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Troy Daniels hopes his 3-point shooting proficiency will help him land a spot on the Charlotte Bobcats roster.
Courtesy Charlotte Bobcats
Former William Fleming standout Troy Daniels averaged 6.7 points and 17.2 minutes in six games in July playing for Charlotte in the NBA’s Las Vegas Summer League. He was 8 of 19 from 3-point range.
Associated Press | File February
Former Fleming guard Troy Daniels shot 40.3 percent from 3-point range as a senior at VCU.
Monday, October 7, 2013
Troy Daniels turned down a sure thing for the chance to pursue his NBA dream.
The William Fleming High School and Virginia Commonwealth graduate is one of 18 players in the preseason camp of the Charlotte Bobcats, who began practice last week.
“It’s really exciting,” Daniels said Sunday in a phone interview. “When you were younger, you always wanted to do what I’m doing now. This is a great opportunity for me. I’ve just been soaking it all in.”
Daniels was not chosen in this year’s NBA draft. The off-guard said he had an offer of close to six figures to sign with an Australian team, but he turned that down last month and accepted a spot on Charlotte’s camp roster.
“It was probably one of the hardest decisions I ever made in my life,” Daniels said. “It was very stressful. My mom and [VCU] Coach [Shaka] Smart helped me out a lot.
“The NBA route was something I’ve been feeling every since I was a little kid. Money is not a problem for me right now — my mom’s doing pretty good for herself — so I didn’t really have to go chase the money. I just wanted to fulfill my dreams.”
The Bobcats, who have been holding camp at UNC Asheville, will play the Atlanta Hawks in their preseason opener tonight at the U.S. Cellular Center in Asheville. They will then move preseason practice to Charlotte.
The Bobcats are owned by NBA legend Michael Jordan, who has attended a few of their preseason practices. Daniels ran into the former Chicago Bulls great at an Asheville restaurant.
“I was eating in a restaurant with some of my teammates and he actually came to the table,” Daniels said. “I introduced myself, shook his hand. It was kind of weird because that’s the guy you’ve seen growing up and that’s the greatest to ever do it.
“That could potentially be my boss pretty soon, so I just wanted to give a good impression.”
But how much does Daniels really know about Jordan? Isn’t he more familiar with current NBA stars, such as LeBron James?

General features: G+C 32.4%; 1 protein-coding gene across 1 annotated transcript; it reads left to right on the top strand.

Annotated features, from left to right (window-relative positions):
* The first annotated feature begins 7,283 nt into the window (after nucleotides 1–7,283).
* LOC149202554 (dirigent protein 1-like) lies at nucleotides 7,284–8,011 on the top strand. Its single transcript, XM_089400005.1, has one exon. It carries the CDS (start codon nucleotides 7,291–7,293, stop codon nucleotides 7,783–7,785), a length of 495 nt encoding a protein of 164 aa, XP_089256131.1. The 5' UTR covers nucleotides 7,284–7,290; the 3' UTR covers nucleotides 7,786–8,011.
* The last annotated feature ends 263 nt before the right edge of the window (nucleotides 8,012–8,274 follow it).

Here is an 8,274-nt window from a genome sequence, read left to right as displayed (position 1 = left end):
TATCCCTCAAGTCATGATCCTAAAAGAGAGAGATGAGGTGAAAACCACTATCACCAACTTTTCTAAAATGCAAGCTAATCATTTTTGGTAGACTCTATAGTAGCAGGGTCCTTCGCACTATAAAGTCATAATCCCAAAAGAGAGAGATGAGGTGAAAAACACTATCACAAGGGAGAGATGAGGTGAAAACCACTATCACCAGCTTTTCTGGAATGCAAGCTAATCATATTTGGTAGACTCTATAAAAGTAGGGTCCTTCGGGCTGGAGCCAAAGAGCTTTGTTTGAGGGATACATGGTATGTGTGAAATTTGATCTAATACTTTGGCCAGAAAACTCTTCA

“I’ve probably watched more tapes of M.J. than I’ve ever seen LeBron play,” he said. “I’ve watched M.J. a lot because he is the best to ever do it. You have to watch him; it’s just respect for the game.”
NBA teams must finalize their regular-season rosters by Oct. 28. Teams can keep only 13 players on their active roster, but they can keep one or two additional players on the roster as inactive players. An inactive player can be sent down to the NBA Development League to keep him sharp.
Daniels is likely battling for one of the final spots on the Bobcats’ roster with fellow undrafted rookies James Southerland and Abdul Gaddy and veteran center Patrick O’Bryant.
“My goal right now is not just to make the team, it’s to stay in the league,” Daniels said.
The Bobcats had the second worst record (21-61) in the NBA last season, when they ranked 27th out of 30 teams in 3-pointers per game (5.7) and 3-point field-goal percentage (33.5 percent).
“They need shooting, and that’s one thing that I do,” Daniels said. “I have gotten a lot of advice from people that are involved in the NBA, saying that you only need one thing to play in the league and you have to do it very well. I do one of those things that separates me from a lot of people, which is shooting.”
The 6-foot-4, 200-pound Daniels averaged 12.2 points and 3.4 3-pointers as a VCU senior last season, when he shot 40.3 percent from 3-point range and ranked seventh nationally in 3-pointers per game. He broke the school records for most 3-pointers in a game (11) and season (124) and finished second on the VCU career list with 251 3-pointers. He won the collegiate 3-point contest in Atlanta last April.
After being bypassed in the June draft, Daniels played for the Bobcats in the NBA’s Las Vegas Summer League. He averaged 6.7 points and 17.2 minutes in six games in July, going 8 of 19 from 3-point range.
The experience gave him a better understanding of the NBA game.
“It’s a lot slower and a lot more one-on-one [than college basketball],” he said. “You don’t have too many guys picking up full court and pressuring the ball 94 feet.
“After summer league I felt like I needed to work on some things and I did, as far as the ball-handling, the one-on-one defense, the one-on-one offense and definitely my shooting — one-dribble, two-dribble pull-ups.
“There’s a lot more defensive concepts [in the NBA], a lot more things to remember, It’s very hard.”
Daniels said that after he played in Vegas, he received camp invitations from the Bobcats and a couple other NBA teams, as well as the offer from an Australian team and some interest from a few Italian squads. He worked out at VCU before opting to sign with Charlotte.
Charlotte will play eight preseason games, including an Oct. 19 game against Dallas at the Greensboro Coliseum.
If Daniels does not make Charlotte’s regular-season roster, he could turn to the NBA Development League or see if a team overseas needs to fill a hole on its squad.
He said he is not nervous about his chances of making the Bobcats.
“At the end of the day, I’m always going to have a job playing basketball,” he said.
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